Was Paul A Mystic?
Transiency—“Once Upon a Time”
By nature, all religious experiences are transient. Circumstances and people vary from day to day. Because they’re rooted in life, and because from day to day situations do not remain the same, our feelings change. Feelings are fleeting, and do not last. Life is filled with various experiences! About emotions, Martin Luther (1483-1546) wisely wrote,
And feelings are deceiving;
My warrant is the Word of God.
Naught else is worth believing.
Mysticism seeks the mountain peaks of experience where the air is rare (See Matthew 17:1-8.), but it cannot survive in that altitude for long. Real life, even our spiritual life, must be lived below. Therefore, any mystical taste of timelessness does not last.
Did the spirituality of Paul possess qualities of transience? It should not surprise us that some aspects of his spirituality were transient, while others were not. For example, Paul stated that the filling of the Holy Spirit is transient in the lives of believers (Ephesians 5:18). So too were some spiritual gifts (1 Corinthians 13:8-11). Paul’s trip to Paradise did not last. It happened fourteen years before he related it to the Corinthians. While the ramifications of it were ongoing in his Christian life, the apostle’s Damascus Road experience did not last. But because this was true of some of Paul’s experiences, does not mean that it was true of all his experiences.
As opposed to the temporality of some spiritual gifts, love is unfailing (1 Corinthians 13:8). Too, the spiritual presence of Christ in the life of the believer, the state of being “in Christ,” is not temporary. He is always with and will never forsake believers (Matthew 28:19; Hebrews 13:5). Scripture does not portray Paul’s, or a believer’s, experience of being sealed with the Spirit as temporary. Far from being transient, the sealing of the Spirit is permanent in the life of the believer until the day of redemption; that is, until we arrive in the Lord’s presence for eternity (Ephesians 4:30; 1:13; 2 Corinthians 1:22). Furthermore, all believers have been baptized by the Spirit, and the baptism cannot be broken (1 Corinthians 12:13). Although aspects of Paul’s spirituality were transient, others were constant and continuing in the apostle’s life, and so also they are for all true believers.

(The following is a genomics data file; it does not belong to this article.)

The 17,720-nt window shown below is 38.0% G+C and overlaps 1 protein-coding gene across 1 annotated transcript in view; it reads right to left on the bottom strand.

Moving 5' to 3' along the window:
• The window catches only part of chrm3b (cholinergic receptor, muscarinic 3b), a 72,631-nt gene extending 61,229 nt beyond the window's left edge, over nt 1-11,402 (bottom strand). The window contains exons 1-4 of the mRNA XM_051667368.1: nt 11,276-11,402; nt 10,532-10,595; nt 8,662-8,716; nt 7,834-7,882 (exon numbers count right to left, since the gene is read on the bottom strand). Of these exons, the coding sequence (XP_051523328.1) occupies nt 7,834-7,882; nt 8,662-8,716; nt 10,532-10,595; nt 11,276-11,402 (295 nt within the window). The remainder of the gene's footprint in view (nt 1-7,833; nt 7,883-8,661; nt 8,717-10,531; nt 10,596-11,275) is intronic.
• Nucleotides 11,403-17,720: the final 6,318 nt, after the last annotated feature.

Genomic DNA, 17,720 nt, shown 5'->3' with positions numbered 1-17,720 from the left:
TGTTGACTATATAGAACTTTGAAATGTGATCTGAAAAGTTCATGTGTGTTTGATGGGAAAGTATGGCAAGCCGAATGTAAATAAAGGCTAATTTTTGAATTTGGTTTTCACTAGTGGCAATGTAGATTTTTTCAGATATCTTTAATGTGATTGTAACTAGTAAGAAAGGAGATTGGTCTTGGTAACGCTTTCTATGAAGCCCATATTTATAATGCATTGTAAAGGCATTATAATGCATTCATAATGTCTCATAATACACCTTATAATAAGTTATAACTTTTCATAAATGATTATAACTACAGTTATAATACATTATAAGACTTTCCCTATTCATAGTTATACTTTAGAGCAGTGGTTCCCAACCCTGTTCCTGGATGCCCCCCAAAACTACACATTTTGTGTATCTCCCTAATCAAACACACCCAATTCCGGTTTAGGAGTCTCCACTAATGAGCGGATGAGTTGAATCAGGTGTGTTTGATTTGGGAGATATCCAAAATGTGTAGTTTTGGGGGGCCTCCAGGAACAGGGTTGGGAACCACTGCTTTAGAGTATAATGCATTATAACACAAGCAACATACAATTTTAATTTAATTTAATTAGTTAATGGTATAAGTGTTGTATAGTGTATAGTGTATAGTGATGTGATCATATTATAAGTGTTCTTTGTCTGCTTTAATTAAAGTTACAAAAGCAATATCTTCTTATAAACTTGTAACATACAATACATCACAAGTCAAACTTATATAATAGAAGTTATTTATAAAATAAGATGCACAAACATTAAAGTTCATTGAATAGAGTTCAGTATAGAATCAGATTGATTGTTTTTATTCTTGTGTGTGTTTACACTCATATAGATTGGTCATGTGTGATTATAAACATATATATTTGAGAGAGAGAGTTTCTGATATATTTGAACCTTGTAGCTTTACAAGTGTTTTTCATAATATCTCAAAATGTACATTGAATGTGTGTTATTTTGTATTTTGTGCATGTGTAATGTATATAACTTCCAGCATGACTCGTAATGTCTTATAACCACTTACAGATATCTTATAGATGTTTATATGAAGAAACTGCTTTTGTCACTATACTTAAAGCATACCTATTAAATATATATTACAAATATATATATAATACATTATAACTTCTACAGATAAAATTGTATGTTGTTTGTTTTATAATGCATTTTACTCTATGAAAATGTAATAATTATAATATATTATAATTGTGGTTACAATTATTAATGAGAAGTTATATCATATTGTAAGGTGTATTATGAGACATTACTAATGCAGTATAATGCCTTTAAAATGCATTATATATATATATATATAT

Passivity—“I Can’t Control What Happens”
We should note that according to James, passivity is another characteristic of mystical experiences. Yet these experiences, as he points out, “may be facilitated by preliminary voluntary operations, as by fixing the attention, or going through certain bodily performances, or in other ways which manuals of mysticism prescribe.” Typically, Christian mystics engage in meditative techniques, or disciplines, in order to generate mystical ecstasy, experiences, and encounters. In other words, they are proactive.